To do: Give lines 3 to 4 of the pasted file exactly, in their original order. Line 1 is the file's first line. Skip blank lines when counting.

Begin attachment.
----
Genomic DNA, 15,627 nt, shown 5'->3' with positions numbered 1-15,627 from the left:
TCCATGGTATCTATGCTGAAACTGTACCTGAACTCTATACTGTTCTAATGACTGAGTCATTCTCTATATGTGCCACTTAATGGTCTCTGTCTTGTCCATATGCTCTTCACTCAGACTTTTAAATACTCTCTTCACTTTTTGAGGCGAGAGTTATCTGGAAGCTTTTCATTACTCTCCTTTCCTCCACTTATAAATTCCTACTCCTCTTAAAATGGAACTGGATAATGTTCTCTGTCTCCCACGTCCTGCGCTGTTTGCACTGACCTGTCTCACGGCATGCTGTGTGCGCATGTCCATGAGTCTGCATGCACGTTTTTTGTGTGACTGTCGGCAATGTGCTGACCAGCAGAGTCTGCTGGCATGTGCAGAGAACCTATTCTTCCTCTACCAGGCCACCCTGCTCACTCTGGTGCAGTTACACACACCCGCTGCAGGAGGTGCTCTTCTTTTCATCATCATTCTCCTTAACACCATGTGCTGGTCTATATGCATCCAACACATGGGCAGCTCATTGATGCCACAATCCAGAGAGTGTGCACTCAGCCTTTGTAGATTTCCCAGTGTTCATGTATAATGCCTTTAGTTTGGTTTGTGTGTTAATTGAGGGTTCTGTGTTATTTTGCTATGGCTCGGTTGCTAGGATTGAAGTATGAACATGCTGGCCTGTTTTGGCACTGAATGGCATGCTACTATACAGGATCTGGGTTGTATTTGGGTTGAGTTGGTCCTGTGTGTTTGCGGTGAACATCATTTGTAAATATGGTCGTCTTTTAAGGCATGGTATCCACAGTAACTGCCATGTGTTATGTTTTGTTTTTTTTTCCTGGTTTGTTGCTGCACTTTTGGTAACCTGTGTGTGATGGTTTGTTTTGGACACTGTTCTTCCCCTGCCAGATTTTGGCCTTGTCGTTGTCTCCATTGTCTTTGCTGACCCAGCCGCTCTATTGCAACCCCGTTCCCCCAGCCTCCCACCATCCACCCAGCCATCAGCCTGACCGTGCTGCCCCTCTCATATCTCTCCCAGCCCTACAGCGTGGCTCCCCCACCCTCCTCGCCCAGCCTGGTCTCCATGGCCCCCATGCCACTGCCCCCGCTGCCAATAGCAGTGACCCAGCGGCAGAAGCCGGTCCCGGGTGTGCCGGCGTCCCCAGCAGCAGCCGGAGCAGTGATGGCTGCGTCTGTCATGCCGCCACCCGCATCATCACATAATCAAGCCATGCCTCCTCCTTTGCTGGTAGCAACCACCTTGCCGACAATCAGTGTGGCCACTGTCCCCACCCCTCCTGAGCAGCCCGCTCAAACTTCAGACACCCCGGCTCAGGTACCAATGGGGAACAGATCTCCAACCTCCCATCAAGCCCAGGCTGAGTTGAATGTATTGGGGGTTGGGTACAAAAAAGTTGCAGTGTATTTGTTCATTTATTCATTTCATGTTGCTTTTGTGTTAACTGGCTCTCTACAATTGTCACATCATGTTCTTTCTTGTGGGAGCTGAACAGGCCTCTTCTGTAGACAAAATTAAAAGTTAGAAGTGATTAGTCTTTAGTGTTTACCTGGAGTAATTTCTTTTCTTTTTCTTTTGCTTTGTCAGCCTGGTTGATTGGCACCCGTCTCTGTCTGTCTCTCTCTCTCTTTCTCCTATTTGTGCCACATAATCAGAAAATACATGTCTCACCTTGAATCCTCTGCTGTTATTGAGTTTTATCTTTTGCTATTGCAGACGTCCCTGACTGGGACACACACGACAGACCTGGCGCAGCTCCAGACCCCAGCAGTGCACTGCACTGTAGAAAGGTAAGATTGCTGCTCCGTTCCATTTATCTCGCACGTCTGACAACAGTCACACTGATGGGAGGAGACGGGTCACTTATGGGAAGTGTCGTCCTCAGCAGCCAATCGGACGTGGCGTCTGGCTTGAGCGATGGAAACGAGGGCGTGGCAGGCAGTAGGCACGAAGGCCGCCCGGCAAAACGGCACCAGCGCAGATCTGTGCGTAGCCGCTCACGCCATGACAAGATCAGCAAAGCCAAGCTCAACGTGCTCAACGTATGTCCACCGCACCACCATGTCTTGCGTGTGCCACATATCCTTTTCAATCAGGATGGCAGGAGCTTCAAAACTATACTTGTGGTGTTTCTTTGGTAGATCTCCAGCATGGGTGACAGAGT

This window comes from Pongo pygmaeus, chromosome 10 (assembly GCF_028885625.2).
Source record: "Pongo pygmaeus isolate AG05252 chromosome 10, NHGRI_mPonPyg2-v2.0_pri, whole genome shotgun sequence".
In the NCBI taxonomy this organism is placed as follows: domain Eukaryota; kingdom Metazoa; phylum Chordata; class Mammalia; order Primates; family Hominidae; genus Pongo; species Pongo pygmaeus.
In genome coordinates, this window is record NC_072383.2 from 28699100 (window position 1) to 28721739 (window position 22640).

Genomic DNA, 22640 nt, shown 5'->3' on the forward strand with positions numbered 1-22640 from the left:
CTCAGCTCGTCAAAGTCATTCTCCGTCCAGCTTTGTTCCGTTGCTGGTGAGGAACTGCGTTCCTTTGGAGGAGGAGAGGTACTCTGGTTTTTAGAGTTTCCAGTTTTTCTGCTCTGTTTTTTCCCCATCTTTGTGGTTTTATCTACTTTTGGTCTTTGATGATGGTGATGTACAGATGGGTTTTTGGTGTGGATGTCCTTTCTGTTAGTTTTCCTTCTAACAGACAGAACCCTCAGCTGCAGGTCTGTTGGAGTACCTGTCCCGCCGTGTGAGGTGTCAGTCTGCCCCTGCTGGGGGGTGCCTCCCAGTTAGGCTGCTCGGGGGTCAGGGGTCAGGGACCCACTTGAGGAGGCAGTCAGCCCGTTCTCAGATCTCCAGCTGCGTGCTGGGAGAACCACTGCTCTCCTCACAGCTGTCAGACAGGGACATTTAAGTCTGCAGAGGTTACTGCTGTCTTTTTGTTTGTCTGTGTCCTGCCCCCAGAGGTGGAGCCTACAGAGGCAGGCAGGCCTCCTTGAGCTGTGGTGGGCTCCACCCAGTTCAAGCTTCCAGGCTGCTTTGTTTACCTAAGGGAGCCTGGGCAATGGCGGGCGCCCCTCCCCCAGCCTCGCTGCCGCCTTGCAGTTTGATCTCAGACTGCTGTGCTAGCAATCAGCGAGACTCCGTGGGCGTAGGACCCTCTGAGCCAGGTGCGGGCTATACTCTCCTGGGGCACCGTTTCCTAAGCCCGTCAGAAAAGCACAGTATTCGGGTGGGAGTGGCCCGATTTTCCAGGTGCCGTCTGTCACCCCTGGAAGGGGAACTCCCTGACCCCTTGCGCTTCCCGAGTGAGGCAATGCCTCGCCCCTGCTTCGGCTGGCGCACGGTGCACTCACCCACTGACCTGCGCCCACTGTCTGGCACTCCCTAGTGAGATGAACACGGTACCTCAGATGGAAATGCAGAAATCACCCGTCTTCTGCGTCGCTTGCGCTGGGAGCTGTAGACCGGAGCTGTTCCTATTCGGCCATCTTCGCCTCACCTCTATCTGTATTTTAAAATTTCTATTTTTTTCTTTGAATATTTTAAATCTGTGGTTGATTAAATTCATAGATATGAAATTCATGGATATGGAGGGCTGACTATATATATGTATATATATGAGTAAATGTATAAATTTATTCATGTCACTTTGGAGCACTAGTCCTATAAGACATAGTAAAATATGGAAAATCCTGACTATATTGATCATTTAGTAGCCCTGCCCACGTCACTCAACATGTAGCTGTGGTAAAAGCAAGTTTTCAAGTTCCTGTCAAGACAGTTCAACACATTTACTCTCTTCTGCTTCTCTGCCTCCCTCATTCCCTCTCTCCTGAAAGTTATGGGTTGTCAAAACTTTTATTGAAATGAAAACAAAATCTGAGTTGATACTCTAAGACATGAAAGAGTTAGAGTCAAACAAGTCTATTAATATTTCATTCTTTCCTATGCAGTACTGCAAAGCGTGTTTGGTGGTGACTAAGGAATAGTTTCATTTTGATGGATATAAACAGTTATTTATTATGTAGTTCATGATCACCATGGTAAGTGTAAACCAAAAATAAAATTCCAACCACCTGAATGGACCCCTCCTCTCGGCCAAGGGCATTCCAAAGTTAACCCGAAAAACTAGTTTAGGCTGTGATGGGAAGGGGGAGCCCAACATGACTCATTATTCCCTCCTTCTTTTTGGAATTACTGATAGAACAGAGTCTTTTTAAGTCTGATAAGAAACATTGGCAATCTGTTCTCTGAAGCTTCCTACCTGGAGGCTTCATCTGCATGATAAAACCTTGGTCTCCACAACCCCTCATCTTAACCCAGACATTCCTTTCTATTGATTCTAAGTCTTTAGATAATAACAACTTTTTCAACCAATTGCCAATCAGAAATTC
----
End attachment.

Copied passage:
This window comes from Pongo pygmaeus, chromosome 10 (assembly GCF_028885625.2).
Source record: "Pongo pygmaeus isolate AG05252 chromosome 10, NHGRI_mPonPyg2-v2.0_pri, whole genome shotgun sequence".